Make sure your Vcan is working, and that your TDC mark is accurate. Bring your dial-back timing light, unless you balancer is marked out to 60*, then a standard is fine. You will need to get both rear wheels off the ground, no fooling. Ok , in neutral, with the brakes locked, rev the engine up to whatever rpm she currently cruises at. For the rest of this test you must strive to keep the engine at that rpm, whatever it is.
            Ok now read the timing, and write it down. Then begin to add timing, while reducing throttle-opening to keep the rpm relatively fixed. Add some more timing and reduce the throttle opening. Repeat as often as needs be until the rpm no longer increases with an increase in timing. You have reached a plateau where no more timing is tolerated. From here on, more timing will just slow her down, as she fights excessive timing. So back up to the last time the rpm increased, and read the balancer. Write it down.
            Now put the timing and rpm back to where you found it.

            What did you find?
            You found the timing that the engine likes to cruise with at no load. She probably won't want that much pushing wind, but you found the theoretical best timing for cruising at that rpm.
            That's your ceiling.
            The timing she will in real-life want under load is gonna depend on how hard the engine has to work, to maintain your cruise rpm.
            I'll take a guess that you found say 50/55 degrees at 2800. Whatever it was, take 6 to 10 out, for your next roadtest. This needs to be done with the Vcan, so as not to upset your Power-Timing. If your engine Vacuum is so low at your cruise rpm, (see note 4) that the Vcan has already cut out, then yur pooched. You will have to figure out a different way to engage the Vcan for cruise only.
            If your Vcan cannot achieve the additional timing, you will have to modify the stops on it. Take the can off and you will see a number scratched on the arm; like 9L or 13L or something. The number indicates the amount of advance the unit is designed to supply... in distributor degrees, which you have to double for crank degrees, on a 4-stroke engine. The thing that controls this are the external stops on the arm, that crash into the back of the can at full vacuum. You cut part of those off on the can-side, to get more Vcan timing. I cut mine for 22*. Trailbeast cut his for 24* IIRC, so lets say 24 is the most you can get. But only cut off enough stop to get what you need, to get to your target. 4* will already be noticeable on the fuel gauge.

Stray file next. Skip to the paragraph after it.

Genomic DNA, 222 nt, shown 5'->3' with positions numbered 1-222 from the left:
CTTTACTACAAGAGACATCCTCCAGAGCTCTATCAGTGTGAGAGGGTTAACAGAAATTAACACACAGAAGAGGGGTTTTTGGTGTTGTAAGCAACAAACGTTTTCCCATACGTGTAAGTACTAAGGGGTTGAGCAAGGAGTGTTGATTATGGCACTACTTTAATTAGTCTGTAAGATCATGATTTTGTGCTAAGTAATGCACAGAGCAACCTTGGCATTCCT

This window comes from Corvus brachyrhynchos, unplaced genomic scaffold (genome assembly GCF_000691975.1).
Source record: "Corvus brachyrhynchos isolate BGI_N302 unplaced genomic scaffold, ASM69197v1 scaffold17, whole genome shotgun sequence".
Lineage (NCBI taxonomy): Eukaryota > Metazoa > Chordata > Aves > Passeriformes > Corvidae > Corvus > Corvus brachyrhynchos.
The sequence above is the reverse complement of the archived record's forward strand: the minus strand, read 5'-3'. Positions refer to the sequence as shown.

Inside the can if it has flats on the side of it, is a lil adjuster which delays the operation of the can. So if you need it to come in slower,or drop out faster, you have a lil adjustment window. That screw works backwards, that is to say, all the way CCW will allow the fastest operation; But do not force it; when it stops it stops. If you crank it right out, I don't think you will ever get it back in. I think the size is 5/32 allen socket head.
            If you cannot get to your target with the Vcan; your next option is the stand-alone timing-retard box. This is a great tuning device. Best $170 bucks I ever spent. You put it in the center of it's adjustable range, then reset your timing to whatever you need. Then on the roadtest, on a flat level straight section of hiway, you can advance or retard up to 7.5 degrees either way from where you set the timing, and watch what happens to your speed. I always retard first, about 3 or 4 degrees, I'm guessing because my unit is not calibrated.
            If the speed decreases that is what I'm expecting. So then I hammer it over about 7 degrees advance from where I am, expecting the roadspeed to increase past the initial speed. You need a very steady foot. Or do what I did (see note 3). I made a throttle stop that always stops the throttle in the exact same place. It's spring loaded so I can still drive thru it whenever I need to.
            If the speed increases past the initial, I again take timing out to prove it ain't the grade or the wind. If the speed drops, then I crank it full advance and wait. If the speed again advances, that is what I want to see, but now I am outta adjustment. So I leave it there and rock on. Next time out, I reset the dial-back to it's center point, reset the base timing plus 7 degrees and start all over. In this way, the speed is ever increasing; so I have to readjust my throttle stop each time, so that I don't fudge up my parameters.
            Every time the speed increases,with additional timing, your engine is making more cruise power. So you just keep on going this way until one day more advance causes the speed too slow down . Then back up the timing to the last good setting and Leave it that way for a trip or two, to prove that you reached the limit.
            Read the cruise timing and write it down.
            Now during all this testing, you have been increasing the Base Idle-Timing... which simultaneously increases the Power-Timing. If at any time you are driving deep enough into the throttle to wake up the ugly detonation rattle, you will have to fix that before continuing. Cut off some stop material on the Vcan arm, 5 to7 degrees atta time, and reset your base timing back to where you started.
            And when you finally find the perfect cruise-timing, you will have to put your Distributor back to where it started, in terms of Power-timing at least, and then modify the Vcan stops one last time to bring in the rest of the Cruise-timing to whatever you wrote down.